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Animals you Never Even Heard Of Hardcover – September 1, 2000


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Editorial Reviews

From School Library Journal

Grade 3-5. A brief introduction to a dozen rare, threatened, or endangered animals not likely to be encountered in general reading?or in many zoos, for that matter. Each double-page spread offers a full-page, full-color photograph, with a modest amount of information on the facing page. The creature's scientific name, global location, preferred habitat, diet, a comment or two on its lifestyle and its status (rare, etc.) are all included. Some animals get more coverage than others, perhaps because, in the case of a few species, little is known about their lives in the wild. All appears accurate though one might question the water salinity tolerance ascribed to desert pupfishes (five times greater than the ocean) and the nocturnal habits of the okapi. However, for young readers not acquainted with such exotics as an axolotl, a babirusa, a jabiru, a markhor, and a red uakari, this slim, colorful book is both attractive and informative enough to whet the appetite. All is prefaced with a plea for the protection of wildlife and natural habitats everywhere and rounded off nicely with an index to make the snippets of information immediately available for report writers.?Patricia Manning, formerly at Eastchester Public Library, NY
Copyright 1997 Reed Business Information, Inc.

From Kirkus Reviews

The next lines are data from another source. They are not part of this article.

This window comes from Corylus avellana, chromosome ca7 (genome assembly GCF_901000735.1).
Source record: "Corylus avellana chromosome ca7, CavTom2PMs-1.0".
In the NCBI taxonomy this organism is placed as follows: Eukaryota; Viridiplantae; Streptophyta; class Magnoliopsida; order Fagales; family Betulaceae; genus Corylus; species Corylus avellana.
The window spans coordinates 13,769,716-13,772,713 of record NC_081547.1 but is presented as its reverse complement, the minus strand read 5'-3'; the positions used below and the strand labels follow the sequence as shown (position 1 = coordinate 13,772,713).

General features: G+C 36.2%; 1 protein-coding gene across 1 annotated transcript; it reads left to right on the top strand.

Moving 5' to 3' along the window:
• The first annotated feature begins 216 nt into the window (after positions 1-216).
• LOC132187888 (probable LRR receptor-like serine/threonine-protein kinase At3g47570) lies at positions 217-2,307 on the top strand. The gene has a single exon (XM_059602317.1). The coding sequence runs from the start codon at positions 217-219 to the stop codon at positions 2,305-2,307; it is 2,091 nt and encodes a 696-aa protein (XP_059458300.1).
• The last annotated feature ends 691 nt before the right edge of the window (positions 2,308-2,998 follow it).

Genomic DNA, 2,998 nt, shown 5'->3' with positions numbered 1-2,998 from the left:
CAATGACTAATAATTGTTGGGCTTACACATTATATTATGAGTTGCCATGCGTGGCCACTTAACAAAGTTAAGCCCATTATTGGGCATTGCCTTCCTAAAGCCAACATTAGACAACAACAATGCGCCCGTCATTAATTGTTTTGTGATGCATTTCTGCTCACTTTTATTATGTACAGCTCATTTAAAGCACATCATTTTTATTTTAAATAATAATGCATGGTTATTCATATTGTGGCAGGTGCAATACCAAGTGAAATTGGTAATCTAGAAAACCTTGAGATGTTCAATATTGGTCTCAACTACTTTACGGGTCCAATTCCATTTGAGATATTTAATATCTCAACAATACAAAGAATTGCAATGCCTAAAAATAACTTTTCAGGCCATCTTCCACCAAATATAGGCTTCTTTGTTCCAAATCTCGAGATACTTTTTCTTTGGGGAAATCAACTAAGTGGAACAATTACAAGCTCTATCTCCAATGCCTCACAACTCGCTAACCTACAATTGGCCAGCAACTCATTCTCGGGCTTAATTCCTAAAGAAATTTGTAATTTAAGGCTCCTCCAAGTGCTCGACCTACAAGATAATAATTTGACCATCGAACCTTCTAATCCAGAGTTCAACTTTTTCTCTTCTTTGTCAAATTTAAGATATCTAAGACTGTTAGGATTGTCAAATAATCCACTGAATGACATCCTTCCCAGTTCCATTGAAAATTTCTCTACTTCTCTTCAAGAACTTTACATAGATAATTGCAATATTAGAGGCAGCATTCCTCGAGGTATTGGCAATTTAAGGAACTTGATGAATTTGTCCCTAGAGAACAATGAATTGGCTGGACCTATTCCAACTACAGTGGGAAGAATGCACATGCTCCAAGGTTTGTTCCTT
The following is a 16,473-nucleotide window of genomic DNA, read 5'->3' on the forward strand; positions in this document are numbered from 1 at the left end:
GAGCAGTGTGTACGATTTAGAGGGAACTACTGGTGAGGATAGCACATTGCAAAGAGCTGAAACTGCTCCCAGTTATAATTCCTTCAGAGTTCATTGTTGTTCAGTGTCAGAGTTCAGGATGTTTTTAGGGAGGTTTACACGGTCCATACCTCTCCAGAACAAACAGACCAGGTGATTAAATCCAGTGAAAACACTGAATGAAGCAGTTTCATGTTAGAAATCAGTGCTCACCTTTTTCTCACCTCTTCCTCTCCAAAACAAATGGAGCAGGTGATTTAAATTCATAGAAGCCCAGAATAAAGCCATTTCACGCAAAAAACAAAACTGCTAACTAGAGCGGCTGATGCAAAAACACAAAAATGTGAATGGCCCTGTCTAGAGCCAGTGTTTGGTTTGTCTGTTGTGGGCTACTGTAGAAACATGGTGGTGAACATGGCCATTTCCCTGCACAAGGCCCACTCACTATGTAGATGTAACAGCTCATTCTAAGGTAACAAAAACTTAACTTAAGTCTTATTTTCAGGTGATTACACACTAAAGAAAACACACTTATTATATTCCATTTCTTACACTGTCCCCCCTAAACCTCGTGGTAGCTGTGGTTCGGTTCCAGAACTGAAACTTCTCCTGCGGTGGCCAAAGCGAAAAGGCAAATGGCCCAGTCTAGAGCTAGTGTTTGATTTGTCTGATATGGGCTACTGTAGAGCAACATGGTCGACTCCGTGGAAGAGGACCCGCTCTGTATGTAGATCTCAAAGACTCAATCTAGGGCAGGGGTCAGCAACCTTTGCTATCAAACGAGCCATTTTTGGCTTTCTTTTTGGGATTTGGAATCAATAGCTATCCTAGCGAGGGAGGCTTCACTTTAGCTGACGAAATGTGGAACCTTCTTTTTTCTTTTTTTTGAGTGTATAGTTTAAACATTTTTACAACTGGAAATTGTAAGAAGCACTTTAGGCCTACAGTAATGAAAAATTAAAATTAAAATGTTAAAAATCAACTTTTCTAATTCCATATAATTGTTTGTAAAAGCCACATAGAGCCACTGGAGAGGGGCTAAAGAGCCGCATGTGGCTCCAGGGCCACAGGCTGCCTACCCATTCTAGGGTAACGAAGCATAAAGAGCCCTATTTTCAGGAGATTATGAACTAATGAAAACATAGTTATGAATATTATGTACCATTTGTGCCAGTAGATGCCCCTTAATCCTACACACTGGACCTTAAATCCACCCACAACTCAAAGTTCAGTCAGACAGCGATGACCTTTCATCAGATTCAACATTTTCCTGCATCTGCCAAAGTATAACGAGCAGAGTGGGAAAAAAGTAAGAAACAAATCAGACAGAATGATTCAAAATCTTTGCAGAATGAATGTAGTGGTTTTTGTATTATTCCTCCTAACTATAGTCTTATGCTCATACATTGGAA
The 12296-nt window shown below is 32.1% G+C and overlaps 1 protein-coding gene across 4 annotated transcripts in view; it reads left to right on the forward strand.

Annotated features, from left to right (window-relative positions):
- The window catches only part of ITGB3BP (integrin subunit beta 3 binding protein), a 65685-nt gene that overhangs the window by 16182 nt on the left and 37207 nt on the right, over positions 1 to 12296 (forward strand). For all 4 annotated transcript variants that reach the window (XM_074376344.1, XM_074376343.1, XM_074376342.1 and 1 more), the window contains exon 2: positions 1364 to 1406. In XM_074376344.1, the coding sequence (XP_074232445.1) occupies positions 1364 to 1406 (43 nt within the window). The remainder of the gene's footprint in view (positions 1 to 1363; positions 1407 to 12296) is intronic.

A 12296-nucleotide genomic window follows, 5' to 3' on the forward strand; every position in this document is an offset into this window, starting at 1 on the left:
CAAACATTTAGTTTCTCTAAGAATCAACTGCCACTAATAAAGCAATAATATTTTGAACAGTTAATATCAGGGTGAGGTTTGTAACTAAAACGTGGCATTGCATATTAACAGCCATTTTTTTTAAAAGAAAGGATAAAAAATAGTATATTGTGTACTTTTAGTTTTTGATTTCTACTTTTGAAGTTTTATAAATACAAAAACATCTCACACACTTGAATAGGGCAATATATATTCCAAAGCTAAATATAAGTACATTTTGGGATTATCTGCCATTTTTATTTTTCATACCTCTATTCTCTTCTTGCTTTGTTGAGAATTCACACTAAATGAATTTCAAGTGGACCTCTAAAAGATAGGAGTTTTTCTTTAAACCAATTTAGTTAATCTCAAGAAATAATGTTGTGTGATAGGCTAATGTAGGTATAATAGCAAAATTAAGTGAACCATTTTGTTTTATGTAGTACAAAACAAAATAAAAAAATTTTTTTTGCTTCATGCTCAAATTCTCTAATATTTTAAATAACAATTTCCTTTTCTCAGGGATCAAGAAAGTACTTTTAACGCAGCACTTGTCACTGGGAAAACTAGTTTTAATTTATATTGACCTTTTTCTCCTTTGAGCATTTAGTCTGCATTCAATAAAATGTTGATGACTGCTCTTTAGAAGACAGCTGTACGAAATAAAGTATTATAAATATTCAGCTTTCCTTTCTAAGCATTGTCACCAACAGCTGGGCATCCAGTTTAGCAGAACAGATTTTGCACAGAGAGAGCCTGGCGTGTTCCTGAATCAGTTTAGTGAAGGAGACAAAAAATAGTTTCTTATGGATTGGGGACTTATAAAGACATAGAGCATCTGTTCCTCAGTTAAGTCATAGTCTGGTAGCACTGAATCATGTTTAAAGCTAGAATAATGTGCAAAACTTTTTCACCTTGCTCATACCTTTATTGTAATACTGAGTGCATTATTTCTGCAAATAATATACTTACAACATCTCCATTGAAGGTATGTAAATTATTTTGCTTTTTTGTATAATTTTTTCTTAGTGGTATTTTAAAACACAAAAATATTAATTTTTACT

Curtis (Aquatic Animals in the Wild and in Captivity, 1992) briefly describes the characteristics and plight of a dozen unusual endangered species of wildlife in habitats that range from the foothills of the Andes to the rain forests of Vietnam and Laos. Full-color, close-up photographs shot in wildlife reserves show such animals as the pudu (the world's smallest deer), golden lion tamarin (a monkey with a mane), a pygmy loris (a lemur-like primate), as well as the axolotl (a salamander), babirusa (a peculiar pig with tusks), and a red uakari (a red-faced monkey). The most familiar creature may be the Komodo dragon, the world's largest lizard. Each animal is labeled with its status--rare, threatened, or endangered--depending on the severity of its decline. Curtis covers in summary the habits and habitats of the animals, and also discloses the nature of the threat to each one's survival or environment, e.g., acid rain, deforestation, poaching, overpopulation, pollution, etc. Unfortunately, no maps are included. Still, both children and adults will marvel at these eccentricities of the natural world and will quickly become concerned for them. (index) (Picture book/nonfiction. 8-11) -- Copyright ©1997, Kirkus Associates, LP. All rights reserved.
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